While I was off galavanting around Dublin, the 2004 Virtual Festival was hosting its Web Awards ceremony here in Brighton.
As I mentioned before, I was nominated in the Best Personal Site category, a somewhat uncomfortable category for which to be shortlisted given its subjective nature. The award rightly went to Jonathon from the band Assistant who clearly puts a lot of time and thought into his blog (as opposed to the hastily scribbled ramblings that I throw up here).
Most of the categories were shortlisted by a panel of judges before entering a round of public voting. Thank you, by the way, to anyone who voted for me… you shouldn’t have, really.
Anyway, there were one or two special awards which were judged separately by experts in the relevant field. I am proud to say that this website won the somewhat grandiously titled Humanity Accessibility Award.
The judging was carried out by someone from a group called HumanITy (which, I guess, explains the title of the award):
"Rosario Garcia-Luque has conducted the judging for HumanITy every year. She has seen a marked change in each year, as accessibility becomes a more mainstream part of web deisgn and this year was notable in that the winner achieved the first ever 100% score!"
"Whilst ostensibly fairly simple the winning site - adactio.com - includes a blog, gallery and various details about the work of its author, Jeremy Keith. It is easy to navigate and well designed, with adjustable type sizes and clean clear use of colours."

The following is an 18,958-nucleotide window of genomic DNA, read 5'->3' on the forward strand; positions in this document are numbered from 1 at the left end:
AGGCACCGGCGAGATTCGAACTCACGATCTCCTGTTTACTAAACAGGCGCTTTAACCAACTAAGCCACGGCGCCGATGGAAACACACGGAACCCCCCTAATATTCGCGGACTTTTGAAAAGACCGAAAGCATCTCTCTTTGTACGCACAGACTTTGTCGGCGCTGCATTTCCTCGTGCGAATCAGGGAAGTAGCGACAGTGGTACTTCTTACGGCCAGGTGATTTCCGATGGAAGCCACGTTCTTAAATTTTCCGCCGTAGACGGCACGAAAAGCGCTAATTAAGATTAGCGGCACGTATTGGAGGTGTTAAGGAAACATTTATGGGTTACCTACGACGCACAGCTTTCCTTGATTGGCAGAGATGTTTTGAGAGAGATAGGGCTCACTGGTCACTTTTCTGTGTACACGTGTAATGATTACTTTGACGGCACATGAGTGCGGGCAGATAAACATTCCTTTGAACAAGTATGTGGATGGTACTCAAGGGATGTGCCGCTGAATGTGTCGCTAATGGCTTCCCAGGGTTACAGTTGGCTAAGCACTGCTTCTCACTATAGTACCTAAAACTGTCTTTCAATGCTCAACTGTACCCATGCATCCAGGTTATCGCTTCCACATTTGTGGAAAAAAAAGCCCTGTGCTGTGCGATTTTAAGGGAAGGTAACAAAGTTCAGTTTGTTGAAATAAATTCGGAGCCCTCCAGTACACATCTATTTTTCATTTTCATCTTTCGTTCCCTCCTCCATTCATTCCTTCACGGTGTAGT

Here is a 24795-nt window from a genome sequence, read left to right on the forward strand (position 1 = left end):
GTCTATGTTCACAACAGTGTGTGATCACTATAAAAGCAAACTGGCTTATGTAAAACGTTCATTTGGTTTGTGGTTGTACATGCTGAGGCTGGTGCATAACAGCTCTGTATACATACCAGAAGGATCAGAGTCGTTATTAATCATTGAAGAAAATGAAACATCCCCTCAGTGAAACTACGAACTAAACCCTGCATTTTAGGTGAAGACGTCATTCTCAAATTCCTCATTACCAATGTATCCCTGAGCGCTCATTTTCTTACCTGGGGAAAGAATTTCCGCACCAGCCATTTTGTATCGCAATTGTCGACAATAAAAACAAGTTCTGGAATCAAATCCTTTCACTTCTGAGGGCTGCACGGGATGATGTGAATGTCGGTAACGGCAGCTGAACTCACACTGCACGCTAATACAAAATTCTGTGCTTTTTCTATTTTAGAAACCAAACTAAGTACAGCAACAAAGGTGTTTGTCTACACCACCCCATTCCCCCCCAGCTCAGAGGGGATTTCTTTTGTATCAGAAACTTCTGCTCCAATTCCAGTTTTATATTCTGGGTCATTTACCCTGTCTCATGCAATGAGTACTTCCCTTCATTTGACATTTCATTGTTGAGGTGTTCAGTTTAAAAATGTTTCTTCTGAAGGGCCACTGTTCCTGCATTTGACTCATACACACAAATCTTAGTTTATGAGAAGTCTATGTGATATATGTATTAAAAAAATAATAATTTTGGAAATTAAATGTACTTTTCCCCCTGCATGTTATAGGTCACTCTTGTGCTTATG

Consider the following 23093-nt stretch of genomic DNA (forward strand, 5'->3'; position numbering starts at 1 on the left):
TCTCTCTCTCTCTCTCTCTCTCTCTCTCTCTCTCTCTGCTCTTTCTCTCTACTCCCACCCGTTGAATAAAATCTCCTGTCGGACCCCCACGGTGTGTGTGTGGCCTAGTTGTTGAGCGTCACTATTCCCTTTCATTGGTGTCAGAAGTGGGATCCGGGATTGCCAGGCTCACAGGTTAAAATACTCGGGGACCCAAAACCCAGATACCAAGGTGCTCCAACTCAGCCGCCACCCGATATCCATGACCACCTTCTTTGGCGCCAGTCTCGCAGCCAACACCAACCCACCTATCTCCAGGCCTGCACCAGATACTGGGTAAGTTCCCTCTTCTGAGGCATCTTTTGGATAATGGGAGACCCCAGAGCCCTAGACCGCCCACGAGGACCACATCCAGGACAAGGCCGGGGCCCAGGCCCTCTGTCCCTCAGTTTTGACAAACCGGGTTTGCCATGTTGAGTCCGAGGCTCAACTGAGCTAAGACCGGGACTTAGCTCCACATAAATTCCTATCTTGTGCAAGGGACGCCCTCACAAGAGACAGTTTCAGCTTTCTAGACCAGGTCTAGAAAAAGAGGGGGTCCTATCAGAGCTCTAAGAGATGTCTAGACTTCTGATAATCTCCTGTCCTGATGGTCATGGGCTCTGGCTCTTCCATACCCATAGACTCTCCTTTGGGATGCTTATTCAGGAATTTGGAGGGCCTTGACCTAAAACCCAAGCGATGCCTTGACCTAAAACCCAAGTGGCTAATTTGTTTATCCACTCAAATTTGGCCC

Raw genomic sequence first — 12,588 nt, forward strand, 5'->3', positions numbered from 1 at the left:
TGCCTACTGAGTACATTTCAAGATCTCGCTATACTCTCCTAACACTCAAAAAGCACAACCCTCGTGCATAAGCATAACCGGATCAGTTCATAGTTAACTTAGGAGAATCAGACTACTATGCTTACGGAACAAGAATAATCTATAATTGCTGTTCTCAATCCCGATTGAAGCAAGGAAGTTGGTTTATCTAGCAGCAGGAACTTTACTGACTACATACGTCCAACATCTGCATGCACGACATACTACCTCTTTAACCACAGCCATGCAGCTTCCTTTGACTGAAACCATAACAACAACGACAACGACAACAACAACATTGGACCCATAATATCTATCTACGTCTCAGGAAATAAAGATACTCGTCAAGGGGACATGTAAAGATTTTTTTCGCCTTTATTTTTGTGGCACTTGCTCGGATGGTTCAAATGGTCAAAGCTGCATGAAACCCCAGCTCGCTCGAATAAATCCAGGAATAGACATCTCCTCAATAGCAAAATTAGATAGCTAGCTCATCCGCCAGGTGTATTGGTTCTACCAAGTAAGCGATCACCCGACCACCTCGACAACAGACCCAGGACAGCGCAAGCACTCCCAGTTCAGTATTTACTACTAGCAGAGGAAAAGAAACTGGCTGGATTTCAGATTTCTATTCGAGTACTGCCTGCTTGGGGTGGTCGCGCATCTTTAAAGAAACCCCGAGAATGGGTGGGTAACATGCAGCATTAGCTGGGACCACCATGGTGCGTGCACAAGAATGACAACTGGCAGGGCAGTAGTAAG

That tooting you hear is the sound of my own trumpet being blown.
Speaking of proud accessibility achievements…
I recently put together a little holding page for local band Mudlow. It’s very bare-bones but it does include a little Flash movie that streams MP3 clips of some songs.
By styling the size of the Flash movie using a relative measurement, the movie grows and shrinks along with all the textual content when you change the browser’s magnification level. Try it and see.
Of course this nice little accessibility perk is somewhat offset by the fact that the page is trapped inside a horrible frameset thanks to a very primitive "domain forwarding" service.
You can’t win ‘em all.